[Please sign the petition, above, and ask Boston to stop allowing the federal government to turn our local police into border patrol agents.]
Boston has made one mistake too many in trying to enforce federal immigration law.
The city is currently enrolled in the federal program with the Orwellian name Secure Communities (S-Comm), which forces local police to check the immigration status of anyone they arrest. The Obama administration wants to force every local police force in the U.S. to enroll in this program by 2013, but states and localities across the nation are resisting. If migrant communities are afraid to go to their local police officers to report crimes, then all residents are less safe. Following the governors of Illinois and New York, the governor of Massachusetts, Deval Patrick, recently declined to participate in the program.
While the program is under review in Boston, the latest Boston Globe article from Maria Sacchetti makes clear that the time for Boston to terminate its S-Comm program is now. With DREAMer Lizandra DeMoura now in deportation proceedings, this program has manifestly done enough damage to our communities.
In 2006, one of the first official acts of Boston Police Commissioner Edward Davis was to refuse then Gov. Mitt Romney's request to use local police forces to enforce federal immigration law. What wouldn't be made public until four years later is that while Davis was publicly decrying the involvement of local police in enforcing federal immigration law, privately, the Boston Police Department was the pilot for a program that would check the immigration status of everyone they arrested, a program which would later come to be known as S-Comm.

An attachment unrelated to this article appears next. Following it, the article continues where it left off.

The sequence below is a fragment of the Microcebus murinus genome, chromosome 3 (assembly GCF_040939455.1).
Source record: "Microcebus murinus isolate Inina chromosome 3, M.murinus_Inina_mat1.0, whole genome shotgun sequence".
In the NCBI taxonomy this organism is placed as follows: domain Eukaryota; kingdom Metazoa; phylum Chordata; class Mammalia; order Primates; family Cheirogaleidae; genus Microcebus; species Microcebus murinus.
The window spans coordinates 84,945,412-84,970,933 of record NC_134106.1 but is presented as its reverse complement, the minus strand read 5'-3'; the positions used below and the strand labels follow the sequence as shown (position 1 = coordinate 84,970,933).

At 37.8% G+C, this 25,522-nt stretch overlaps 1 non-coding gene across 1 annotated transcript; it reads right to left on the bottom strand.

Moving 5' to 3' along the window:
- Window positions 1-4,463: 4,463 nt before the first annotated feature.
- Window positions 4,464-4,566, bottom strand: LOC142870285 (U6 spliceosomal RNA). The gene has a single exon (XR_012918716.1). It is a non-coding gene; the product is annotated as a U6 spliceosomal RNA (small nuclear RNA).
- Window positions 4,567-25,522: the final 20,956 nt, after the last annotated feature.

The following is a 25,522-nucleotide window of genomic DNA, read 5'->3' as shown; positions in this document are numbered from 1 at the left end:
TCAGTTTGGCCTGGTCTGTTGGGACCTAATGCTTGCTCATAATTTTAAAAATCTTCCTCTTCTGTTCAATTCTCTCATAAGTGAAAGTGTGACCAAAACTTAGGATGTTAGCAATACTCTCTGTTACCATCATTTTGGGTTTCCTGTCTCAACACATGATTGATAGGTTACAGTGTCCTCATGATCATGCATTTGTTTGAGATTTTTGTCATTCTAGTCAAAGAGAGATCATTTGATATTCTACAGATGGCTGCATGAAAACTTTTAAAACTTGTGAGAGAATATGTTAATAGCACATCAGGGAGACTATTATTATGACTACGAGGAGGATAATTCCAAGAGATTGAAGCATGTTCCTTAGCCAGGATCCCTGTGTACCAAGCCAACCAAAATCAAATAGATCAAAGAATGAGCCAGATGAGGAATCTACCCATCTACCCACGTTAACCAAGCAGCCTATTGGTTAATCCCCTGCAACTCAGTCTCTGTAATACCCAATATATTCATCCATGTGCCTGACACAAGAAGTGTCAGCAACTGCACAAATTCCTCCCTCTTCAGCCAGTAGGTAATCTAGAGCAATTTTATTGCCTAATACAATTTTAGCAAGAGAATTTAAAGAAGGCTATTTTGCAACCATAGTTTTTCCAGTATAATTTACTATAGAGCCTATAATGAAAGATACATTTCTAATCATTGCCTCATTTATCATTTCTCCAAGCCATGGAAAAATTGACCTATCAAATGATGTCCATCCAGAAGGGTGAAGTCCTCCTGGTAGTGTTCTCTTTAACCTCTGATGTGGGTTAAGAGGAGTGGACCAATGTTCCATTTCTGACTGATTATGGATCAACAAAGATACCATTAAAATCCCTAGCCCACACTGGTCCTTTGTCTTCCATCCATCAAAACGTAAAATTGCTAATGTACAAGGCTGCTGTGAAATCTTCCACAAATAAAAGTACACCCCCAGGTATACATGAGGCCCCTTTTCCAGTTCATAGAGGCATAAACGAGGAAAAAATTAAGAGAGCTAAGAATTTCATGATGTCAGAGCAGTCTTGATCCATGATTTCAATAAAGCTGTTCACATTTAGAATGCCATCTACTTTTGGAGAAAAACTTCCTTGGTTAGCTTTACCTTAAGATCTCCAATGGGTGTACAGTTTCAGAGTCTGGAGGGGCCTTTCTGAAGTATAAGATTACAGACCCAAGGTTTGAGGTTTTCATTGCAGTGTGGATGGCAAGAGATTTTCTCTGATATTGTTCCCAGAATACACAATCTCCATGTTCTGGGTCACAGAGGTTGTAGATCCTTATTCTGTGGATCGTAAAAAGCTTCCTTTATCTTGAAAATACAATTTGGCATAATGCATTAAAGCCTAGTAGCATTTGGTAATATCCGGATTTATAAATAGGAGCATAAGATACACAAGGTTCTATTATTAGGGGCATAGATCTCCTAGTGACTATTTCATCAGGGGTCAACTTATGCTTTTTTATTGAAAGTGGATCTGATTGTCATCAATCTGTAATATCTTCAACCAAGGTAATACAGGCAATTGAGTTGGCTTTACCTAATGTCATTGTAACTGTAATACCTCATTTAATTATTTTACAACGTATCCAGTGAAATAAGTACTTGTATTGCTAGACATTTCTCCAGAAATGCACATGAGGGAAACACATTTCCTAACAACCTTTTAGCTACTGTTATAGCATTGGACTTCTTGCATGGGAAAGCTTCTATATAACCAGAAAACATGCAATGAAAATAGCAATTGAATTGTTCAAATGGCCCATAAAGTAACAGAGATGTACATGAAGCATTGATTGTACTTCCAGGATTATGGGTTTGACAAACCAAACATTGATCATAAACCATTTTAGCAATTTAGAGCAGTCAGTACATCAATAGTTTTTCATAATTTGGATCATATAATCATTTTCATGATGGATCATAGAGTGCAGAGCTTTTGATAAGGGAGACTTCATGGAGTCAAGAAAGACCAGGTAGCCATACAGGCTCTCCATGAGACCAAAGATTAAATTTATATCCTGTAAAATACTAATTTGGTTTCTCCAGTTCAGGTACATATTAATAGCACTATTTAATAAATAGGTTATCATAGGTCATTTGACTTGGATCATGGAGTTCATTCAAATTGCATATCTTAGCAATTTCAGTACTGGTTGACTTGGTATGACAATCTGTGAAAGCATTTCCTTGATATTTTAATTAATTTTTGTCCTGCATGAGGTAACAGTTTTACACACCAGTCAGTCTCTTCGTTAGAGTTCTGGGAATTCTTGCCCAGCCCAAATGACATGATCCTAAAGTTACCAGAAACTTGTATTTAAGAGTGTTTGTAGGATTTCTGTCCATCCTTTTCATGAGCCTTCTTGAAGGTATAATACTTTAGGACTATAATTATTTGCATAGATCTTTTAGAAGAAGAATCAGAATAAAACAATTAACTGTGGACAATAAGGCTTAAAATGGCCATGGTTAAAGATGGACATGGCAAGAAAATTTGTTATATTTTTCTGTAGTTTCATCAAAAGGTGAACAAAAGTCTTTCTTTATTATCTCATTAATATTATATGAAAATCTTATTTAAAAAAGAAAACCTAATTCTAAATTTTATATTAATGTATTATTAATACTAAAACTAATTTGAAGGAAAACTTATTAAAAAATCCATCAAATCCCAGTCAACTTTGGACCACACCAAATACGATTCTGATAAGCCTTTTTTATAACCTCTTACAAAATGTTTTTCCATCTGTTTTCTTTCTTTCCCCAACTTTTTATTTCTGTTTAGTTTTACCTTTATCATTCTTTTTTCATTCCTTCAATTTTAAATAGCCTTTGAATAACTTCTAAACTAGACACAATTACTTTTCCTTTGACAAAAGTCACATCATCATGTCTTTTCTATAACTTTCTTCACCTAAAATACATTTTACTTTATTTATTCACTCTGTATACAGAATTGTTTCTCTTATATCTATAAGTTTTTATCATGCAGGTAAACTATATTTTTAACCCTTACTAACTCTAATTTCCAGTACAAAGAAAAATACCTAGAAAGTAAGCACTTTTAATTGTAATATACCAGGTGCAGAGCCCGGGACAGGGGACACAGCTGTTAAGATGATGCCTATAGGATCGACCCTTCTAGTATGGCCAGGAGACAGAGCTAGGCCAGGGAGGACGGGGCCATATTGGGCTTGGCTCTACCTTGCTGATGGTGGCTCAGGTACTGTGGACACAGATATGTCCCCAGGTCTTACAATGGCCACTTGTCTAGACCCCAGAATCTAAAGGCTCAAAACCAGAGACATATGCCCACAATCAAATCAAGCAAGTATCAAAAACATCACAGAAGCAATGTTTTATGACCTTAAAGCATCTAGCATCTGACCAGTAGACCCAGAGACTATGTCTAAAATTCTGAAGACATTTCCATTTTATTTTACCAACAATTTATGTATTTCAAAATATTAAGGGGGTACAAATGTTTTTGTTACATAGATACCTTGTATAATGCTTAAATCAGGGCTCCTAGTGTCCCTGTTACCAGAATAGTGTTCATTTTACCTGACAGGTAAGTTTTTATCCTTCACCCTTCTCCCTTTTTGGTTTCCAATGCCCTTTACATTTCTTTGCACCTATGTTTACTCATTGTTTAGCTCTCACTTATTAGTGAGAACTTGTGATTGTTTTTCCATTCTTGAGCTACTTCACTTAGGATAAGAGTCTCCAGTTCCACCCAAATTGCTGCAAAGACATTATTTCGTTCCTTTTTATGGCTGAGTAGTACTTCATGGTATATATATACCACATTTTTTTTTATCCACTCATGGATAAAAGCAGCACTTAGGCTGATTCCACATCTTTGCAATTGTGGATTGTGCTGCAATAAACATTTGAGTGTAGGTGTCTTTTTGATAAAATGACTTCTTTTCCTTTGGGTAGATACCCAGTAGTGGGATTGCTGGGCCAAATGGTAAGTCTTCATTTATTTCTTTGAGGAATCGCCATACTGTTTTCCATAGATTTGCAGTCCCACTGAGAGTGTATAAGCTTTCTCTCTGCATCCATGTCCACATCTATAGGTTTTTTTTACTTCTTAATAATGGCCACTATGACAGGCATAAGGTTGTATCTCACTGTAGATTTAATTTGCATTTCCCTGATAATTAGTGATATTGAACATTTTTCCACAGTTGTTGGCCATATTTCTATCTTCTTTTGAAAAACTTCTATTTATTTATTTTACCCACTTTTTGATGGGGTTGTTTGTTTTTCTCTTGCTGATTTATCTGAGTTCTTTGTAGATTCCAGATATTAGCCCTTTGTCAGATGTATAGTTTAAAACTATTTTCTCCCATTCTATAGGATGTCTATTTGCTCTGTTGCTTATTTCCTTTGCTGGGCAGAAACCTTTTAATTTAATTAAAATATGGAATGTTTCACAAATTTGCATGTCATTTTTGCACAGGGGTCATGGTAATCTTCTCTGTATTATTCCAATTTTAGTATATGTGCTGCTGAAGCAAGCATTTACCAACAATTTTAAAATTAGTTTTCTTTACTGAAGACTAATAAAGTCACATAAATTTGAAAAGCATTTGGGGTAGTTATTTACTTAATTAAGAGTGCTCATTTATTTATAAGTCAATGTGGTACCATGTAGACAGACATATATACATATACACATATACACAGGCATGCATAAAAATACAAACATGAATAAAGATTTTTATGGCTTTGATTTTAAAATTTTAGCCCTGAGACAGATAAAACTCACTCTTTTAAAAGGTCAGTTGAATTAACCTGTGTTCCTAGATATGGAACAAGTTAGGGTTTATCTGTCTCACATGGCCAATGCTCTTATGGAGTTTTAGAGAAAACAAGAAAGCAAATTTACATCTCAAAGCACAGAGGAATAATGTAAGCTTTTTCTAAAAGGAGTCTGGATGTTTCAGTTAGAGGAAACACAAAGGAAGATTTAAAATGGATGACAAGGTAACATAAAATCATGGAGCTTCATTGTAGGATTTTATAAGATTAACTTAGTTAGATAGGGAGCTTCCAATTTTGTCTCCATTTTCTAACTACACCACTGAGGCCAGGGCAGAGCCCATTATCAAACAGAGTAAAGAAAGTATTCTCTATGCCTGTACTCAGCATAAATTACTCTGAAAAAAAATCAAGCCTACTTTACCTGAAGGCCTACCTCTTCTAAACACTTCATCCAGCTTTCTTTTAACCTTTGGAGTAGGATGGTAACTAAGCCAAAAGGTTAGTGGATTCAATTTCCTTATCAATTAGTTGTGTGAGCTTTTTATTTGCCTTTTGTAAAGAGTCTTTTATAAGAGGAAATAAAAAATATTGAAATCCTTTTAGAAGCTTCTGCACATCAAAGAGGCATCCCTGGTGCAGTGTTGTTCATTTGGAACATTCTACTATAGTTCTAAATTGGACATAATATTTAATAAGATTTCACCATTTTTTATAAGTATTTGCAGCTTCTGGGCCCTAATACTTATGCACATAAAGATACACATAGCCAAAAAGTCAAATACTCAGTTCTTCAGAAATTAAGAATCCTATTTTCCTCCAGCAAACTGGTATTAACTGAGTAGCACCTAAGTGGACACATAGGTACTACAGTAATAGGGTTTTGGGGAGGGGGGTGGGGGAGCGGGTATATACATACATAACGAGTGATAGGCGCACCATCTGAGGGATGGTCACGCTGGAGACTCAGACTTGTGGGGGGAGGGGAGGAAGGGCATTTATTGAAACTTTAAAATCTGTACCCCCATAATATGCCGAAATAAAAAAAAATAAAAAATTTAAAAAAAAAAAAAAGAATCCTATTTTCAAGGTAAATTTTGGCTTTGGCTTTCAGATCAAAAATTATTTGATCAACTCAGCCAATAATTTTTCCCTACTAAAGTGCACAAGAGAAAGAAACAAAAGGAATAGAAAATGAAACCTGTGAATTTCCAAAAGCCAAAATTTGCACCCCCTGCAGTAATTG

It's easy to understand why the federal government approached Boston about doing this. As one of the most pro-migrant major cities in the U.S., involving Boston early would blunt criticism against S-Comm later. Immigration and Customs Enforcement also promised all participants in S-Comm that the purpose of the program would be to target the worst of the worst for deportation.
As is typical, if you give an inch, power takes a mile. Freedom of Information Act requests have exposed S-Comm as a program which has ensnared low-level offenders and non-criminals in a bid to deport the "worst of the worst." Boston has one of the worst rates of deporting the "worst of the worst" in the country. According to ICE Statistics, 52.73% of those deported between Nov. 2008 and Sept. 30, 2010 were non criminals. Only 10.67% percent of those deported were "the worst of the worst" or level 1 offenders.
In the face of these horrible statistics, and with Gov. Patrick refusing to voluntarily sign Massachusetts to onto S-Comm, Boston Mayor Thomas Menino has directed Police Commissioner Davis to review Boston's involvement in the program. Davis, in turn, has asked the federal government to review the cases of non-criminals that have been deported under S-Comm.
The fact that Boston doesn't know exactly who's being deported under the S-Comm should be reason enough to terminate the program, not to mention the fact that we now have strong evidence of migrant communities in Boston being torn apart by this program. The fact that undocumented youth Lizandra DeMoura was ensnared by S-Comm is also further proof of the federal government deporting DREAMers despite assurances to the contrary from the Obama administration.
As long as the immigration system is broken and the federal government is refusing to act, localities shouldn't be forced to use their limited resources to enforce broken laws. The maxim that injustice anywhere is a threat to justice everywhere reigns true when it comes to local police enforcing federal immigration law. If unauthorized migrants don't trust the local police and don't report crimes, then we are all less safe. The Boston Police have broken a lot of trust with migrant communities by enrolling in this program and not telling anyone about until four years later. The review of the program ordered by the Mayor is welcome but the case of Lizandra DeMoura, among others, makes clear that Boston needs to terminate the program, now, and start rebuilding trust with migrant communities. Sign the petition if you haven't done so already.
Kyle de Beausset is a pro-migrant blogger at Citizen Orange.